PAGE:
The Illusive Perlemoen And Where To Find It in Hermanus
If you grew up in South Africa and enjoyed your holidays in Hermanus or anywhere along our Southeastern/western coast, there would be three things you’d certainly do. You’d go fishing, diving or spend time on the beach.
If you’d asked my Great Grandmother what her favourite memories of seafood were, she’d mention Giant Mussel crackers and Crayfish and Abalone (Perlemoen or Klipkous). Her favourite recipe is in the book Hilda’s Where is it by G. Duckitt. (My copy was published in 1911.)
In his book “South African Beachcomber”, Lawrence G. Green mentions the early abundance and later scarcity when “between the years 1949 and 1954 it looked as though the perlemoen might be wiped out. Divers were fetching them up by the hundred thousand round the Cape coasts. …. To restore the failing virility of wealthy orientals.”!
In the ’80s and early ’90s, we’d holiday in Kleinbaai, a small coastal suburb adjoining Gansbaai, where we could partake in our favourite activities. The Harbour made it possible for us to go out in our fishing boat, and the coast was ideal for diving. Our intention was to eat something free from the sea every day.
Perlemoen topped the list. Licensed divers were permitted to remove five perlemoen per day. We’d prepare them in a million different ways. Every cook had their favourite or famous family recipe.
To protect the dwindling abalone stocks, it became illegal for recreational divers to harvest Abalone. This opened another can of worms described in the Daily Maverick link I attach below. The illicit abalone trade.
We often debate why Abalone was not encouraged and promoted as a uniquely South African product on a par with dishes like Koe’sisters, Bobotie or Venison Pie. Instead of wealthy Eastern clients buying and eating Abalone smuggled from our shores, they should’ve been flocking to the Western Cape to enjoy its sublime flavours and aphrodisiacal properties here. We could’ve had a booming trade.
I haven’t had a fresh abalone from the sea in about thirty years.
A fortnight ago, there was an announcement on one of the Hermanus Social Media network groups that a new restaurant was opening at the old Harbour aka Visbai (Bay of fishes). The new restaurant is named Perlemoen. Its signature dish or ingredient would be Abalone! Of course, the Abalone would be commercially farmed. We couldn’t be more excited that someone has brought this no brainer to fruition.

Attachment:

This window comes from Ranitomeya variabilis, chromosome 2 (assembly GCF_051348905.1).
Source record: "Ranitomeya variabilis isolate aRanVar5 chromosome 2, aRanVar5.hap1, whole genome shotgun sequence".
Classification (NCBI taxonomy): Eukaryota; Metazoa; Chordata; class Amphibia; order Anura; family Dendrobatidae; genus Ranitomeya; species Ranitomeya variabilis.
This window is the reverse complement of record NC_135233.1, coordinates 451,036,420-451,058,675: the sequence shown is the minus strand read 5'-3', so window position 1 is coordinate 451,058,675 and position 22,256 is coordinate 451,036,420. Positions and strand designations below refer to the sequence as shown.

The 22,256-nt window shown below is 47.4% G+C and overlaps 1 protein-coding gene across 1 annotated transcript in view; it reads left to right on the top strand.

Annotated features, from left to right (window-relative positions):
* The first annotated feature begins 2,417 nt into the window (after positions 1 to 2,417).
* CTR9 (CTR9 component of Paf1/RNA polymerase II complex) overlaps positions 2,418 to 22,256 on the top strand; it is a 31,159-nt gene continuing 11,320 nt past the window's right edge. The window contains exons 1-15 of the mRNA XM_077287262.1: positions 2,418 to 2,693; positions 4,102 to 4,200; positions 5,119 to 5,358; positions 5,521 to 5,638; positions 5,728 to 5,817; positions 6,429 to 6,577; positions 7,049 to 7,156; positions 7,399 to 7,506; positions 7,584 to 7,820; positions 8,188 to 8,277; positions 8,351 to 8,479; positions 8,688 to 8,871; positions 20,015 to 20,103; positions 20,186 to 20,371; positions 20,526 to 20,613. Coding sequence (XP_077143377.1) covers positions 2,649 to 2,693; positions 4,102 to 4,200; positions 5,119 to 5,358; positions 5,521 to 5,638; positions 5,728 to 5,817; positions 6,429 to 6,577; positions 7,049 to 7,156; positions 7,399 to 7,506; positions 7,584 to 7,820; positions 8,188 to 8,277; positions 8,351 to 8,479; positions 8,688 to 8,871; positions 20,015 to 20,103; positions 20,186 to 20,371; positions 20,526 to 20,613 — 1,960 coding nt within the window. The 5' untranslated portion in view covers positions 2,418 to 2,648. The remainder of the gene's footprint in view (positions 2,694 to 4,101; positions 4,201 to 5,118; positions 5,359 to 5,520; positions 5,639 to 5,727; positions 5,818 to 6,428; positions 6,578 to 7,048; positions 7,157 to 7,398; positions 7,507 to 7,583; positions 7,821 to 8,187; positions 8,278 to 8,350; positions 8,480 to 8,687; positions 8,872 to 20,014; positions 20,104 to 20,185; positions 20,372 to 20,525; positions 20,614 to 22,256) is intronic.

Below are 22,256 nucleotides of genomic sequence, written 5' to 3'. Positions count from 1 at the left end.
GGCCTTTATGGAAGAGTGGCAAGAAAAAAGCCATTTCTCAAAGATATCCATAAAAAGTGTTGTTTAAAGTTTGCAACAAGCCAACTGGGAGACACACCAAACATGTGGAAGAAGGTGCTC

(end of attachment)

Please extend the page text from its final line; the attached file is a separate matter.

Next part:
The restaurant does not take reservations, and it’s “first come, first serve” I was informed on an enquiry.
A perfect day dawned last Saturday. We excitedly arrived at the picturesque old Harbour, negotiated the deep, steep steps and made our way down to the water’s edge.
It was a blue day with a few puffy clouds floating by. Absolutely perfect. On went my hat, and off came my jacket. While Butch gingerly negotiated the path to the cloakrooms, I was mesmerised by the enormous waves crashing over the harbour wall. It must’ve been spring high, we decided. It was. We’d witnessed the eclipse a few days before.
On the busy deck, we found our table. The small, exciting tapas menu allowed us to choose a selection of dishes to share. We had Abalone carpaccio, then a traditional minced dish, dolled up and reinvented, served with bruschetta, and Butch selected a pan-fried sliced Abalone served with curried aioli. Each delicious dish was well cooked, tasty and beautifully presented. For dessert I had Cape Brandy tart with a drizzle of fresh cream.
The yet unlicensed restaurant invites guests to bring their own wine, beer or spirits. We enjoyed the alcohol-free drinks menu, and I found my Marguerita very refreshing on a sunny day. I must confess it was bubbly day and a flute of bubbly would've been perfect.
The mesmerising view of crashing waves, happy children, and good food brought about feelings of calm and the blueness of the day an overwhelming sense of peace.
It is written, “We are beginning to learn that our brains are hardwired to react positively to water and that being near it can calm and connect us, increase innovation and insight, and even heal what’s broken.”
The joyful children bravely skipping into and galloping out of the freezing waves was a testament that sea air “accelerates our ability to absorb oxygen, naturally increasing our levels of serotonin, the critical hormone that stabilises our mood, feelings of wellbeing, and happiness.”
Bravo! I can’t think of a better place for a bite to eat, sit, relax and enjoy the views. One of these days, when the whales return, we’ll be hard-pressed to find a table.
P.S. Suggestion: I would've loved to leave there with a tin or two of canned Perlemoen.. who knows maybe other diners would like to do so too.